The last few months have understandably been dominated by discussions on listeria in processed ready to eat meat and chicken products. The recent Listeriosis outbreak associated with polony has resulted in the amendment to the HACCP regulation and Regulation 607 of June 2018 now makes it compulsory for producers ready to eat processed meat and chicken products to implement a certified HACCP system.
In part 1 of this article, we discussed the inherent chemical hazards associated with lubricants.
These nonfood compounds are essential for effective operation of your equipment but the incorrect lubricant can result in contamination and even harm to the consumer.
While you may have the right lubricants in the maintenance lubricant store, the correct application is critical to prevent accidental contamination.
Machinery lubrication protocols and procedures are important focus areas because leakage or over-lubrication, even with the right products, always presents an immediate contamination danger to the product. This is your responsibility and should be integrated into your HACCP control measures.
You should set clear procedures for the use of these lubricants by maintenance technicians. A lubricant management system (LMS) will help you to survey the types of all lubricants used in the facility and their applications, correct lubricant usage, amount and frequency of lubricant, monitoring, sampling and testing, and record keeping. Include this as part of your PRP for preventive maintenance. You should designate employees responsible for lubrication and ensure they are effectively trained. This training can address food safety and HACCP awareness in addition to lubrication. Employees should also be taught correct disposal methods of used lubricants.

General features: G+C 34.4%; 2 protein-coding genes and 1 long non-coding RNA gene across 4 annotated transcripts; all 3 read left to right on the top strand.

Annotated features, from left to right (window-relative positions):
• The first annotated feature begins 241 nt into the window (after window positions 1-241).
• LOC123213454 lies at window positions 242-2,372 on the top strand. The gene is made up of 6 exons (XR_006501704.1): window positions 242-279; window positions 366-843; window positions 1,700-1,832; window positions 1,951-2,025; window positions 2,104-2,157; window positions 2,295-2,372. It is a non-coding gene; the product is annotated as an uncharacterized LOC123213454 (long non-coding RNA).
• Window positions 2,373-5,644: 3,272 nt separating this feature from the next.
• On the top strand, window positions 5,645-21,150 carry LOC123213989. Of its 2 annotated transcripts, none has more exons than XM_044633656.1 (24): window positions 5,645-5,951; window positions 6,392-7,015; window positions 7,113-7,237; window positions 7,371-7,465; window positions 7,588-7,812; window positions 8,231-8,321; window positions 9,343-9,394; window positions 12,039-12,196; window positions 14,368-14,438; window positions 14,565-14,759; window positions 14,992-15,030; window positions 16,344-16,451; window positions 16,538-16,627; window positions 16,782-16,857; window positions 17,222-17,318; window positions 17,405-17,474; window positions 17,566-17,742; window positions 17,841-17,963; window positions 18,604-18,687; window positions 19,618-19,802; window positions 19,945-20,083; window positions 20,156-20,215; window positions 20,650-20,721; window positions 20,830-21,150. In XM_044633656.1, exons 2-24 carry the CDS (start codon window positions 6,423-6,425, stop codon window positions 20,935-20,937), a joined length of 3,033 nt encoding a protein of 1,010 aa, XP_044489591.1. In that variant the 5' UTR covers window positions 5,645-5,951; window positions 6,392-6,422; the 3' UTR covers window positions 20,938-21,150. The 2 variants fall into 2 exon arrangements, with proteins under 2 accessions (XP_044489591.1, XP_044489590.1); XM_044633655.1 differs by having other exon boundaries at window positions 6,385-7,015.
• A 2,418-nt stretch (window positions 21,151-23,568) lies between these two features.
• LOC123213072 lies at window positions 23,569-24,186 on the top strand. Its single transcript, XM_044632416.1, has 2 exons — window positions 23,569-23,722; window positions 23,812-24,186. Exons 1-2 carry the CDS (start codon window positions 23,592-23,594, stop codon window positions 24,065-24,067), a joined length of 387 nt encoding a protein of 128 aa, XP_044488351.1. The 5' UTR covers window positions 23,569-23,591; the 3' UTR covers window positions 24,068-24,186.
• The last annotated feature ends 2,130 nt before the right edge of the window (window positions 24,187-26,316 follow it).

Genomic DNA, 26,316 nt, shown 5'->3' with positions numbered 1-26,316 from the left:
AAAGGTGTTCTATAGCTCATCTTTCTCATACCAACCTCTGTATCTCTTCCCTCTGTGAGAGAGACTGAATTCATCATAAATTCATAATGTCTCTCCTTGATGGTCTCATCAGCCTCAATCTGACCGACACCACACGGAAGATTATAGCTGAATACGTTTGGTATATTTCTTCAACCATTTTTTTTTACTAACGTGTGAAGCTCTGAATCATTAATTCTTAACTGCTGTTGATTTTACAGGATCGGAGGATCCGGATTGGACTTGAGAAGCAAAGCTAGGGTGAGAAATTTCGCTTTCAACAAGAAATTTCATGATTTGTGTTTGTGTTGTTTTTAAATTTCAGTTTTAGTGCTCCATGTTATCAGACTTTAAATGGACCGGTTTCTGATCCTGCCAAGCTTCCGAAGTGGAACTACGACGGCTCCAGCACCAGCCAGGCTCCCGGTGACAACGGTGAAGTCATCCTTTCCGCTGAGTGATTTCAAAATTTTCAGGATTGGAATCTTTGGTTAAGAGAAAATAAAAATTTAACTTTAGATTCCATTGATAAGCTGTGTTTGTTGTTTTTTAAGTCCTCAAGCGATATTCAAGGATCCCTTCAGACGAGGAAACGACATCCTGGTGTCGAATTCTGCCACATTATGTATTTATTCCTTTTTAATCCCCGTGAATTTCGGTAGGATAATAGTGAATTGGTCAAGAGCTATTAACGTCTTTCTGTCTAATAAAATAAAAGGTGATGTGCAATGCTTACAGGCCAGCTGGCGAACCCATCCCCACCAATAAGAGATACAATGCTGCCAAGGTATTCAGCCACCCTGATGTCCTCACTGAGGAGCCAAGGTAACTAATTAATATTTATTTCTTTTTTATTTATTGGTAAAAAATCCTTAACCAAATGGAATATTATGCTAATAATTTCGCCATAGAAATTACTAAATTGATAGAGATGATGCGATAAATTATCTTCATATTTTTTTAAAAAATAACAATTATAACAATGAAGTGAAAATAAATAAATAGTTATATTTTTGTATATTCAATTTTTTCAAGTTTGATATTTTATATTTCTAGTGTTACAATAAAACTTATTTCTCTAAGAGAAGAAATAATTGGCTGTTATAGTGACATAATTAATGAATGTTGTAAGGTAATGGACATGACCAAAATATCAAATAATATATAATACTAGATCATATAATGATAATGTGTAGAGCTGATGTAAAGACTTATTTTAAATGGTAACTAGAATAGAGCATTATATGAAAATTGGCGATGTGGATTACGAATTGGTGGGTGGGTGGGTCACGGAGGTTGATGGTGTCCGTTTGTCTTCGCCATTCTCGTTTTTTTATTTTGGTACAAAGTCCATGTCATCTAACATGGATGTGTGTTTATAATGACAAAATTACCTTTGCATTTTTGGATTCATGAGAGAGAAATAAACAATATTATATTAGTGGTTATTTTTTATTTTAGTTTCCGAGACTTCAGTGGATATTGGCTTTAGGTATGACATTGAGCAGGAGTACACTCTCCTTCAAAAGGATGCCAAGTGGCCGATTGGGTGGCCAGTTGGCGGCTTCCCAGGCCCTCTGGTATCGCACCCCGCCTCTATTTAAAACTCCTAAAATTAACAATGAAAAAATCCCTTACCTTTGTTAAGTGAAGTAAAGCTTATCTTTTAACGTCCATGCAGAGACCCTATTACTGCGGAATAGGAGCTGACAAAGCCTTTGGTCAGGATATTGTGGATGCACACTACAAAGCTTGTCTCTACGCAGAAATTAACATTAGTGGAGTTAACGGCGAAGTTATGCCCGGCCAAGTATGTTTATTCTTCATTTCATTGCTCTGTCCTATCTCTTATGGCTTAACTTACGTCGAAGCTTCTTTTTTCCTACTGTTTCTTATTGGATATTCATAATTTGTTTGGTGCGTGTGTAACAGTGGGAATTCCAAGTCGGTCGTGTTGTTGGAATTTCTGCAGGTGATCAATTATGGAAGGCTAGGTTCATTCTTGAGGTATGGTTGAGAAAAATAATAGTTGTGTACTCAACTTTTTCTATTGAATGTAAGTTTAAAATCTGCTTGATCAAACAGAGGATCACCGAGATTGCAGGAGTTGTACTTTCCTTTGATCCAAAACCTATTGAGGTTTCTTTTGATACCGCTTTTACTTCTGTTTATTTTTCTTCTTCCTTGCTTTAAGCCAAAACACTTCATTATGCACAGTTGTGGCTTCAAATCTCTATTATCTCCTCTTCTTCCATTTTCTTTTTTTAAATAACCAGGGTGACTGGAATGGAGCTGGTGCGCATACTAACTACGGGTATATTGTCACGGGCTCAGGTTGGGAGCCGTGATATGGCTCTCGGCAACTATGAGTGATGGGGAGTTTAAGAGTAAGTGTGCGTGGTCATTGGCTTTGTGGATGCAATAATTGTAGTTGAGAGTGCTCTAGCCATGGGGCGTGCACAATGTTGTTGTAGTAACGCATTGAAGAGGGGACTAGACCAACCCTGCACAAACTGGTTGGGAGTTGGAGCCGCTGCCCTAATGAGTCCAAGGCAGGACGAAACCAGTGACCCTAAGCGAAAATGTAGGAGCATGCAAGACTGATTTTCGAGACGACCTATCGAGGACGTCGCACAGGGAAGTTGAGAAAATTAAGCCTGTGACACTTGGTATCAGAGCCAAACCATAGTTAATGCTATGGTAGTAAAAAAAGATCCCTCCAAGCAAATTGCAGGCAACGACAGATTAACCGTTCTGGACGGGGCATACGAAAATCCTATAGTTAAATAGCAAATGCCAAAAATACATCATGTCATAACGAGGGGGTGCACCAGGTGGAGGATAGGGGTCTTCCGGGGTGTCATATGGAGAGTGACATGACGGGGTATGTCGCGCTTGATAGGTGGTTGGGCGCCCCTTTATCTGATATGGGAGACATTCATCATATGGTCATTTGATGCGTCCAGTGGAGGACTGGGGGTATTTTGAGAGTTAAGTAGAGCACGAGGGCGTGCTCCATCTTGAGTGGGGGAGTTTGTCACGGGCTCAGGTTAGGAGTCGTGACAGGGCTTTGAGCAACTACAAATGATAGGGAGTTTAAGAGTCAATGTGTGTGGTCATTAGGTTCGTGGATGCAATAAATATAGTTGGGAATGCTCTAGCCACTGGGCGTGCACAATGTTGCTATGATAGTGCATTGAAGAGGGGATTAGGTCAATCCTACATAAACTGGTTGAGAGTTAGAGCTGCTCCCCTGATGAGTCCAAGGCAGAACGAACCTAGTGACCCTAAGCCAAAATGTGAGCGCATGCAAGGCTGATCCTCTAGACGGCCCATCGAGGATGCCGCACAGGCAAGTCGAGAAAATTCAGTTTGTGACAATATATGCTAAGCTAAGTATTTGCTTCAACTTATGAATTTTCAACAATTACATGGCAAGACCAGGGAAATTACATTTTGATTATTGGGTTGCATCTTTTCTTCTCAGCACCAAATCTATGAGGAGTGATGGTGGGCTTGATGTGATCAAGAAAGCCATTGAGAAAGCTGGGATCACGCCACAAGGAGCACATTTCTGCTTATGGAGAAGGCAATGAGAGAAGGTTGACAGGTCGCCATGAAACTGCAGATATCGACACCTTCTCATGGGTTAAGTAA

Ideally designate lubrication equipment for greases and oils to prevent contamination of different food grade lubricants. During lubrication, maintenance technicians should check points of lubrication are clean and undamaged.
The control of lubricants begins at receipt of the lubricant, where technicians should check that the container is not damaged, is properly sealed and is correctly labelled. Ensure lubricants are protected from contact with water, drinks or food, foreign material such as rust and other chemical substances, which may cause oxidation and/or other chemical reactions, decreasing the proper function of the lubricants.
Failure to properly clean out equipment after maintenance or repair is one of the major causes of food contamination—and one of the most preventable food safety hazards in the plant. Implement an adequate cleaning programme which includes specified lubricant cleaning procedures.
Engaging maintenance staff in the food safety management system is essential. Maintenance should be included on your HACCP team to ensure the potential risk of chemical contamination by lubricants is understood and managed.
Although using the appropriate registered lubricants can go a long way to ensuring you do not inadvertently introduce chemical hazards into your product and process, the behaviours of the maintenance team during maintenance activities and even in the workshop, are critical to the success of your HACCP system and the safety of your products.
https://www.newfoodmagazine.com/digital/nf-issue-1-2016-fgl-supplement, accessed 8/10/2018
NSF International evaluates and registers cleaning chemicals, based on requirements originally developed by the U.S. Department of Agriculture. Today this registration has a global reach with products produced in over 50 countries (including South Africa) and continues to grow as food safety becomes increasingly important to consumers, producers and regulators. Be sure to ask your lubricant supplier if their products are NSF registered. www.nsfafrica.com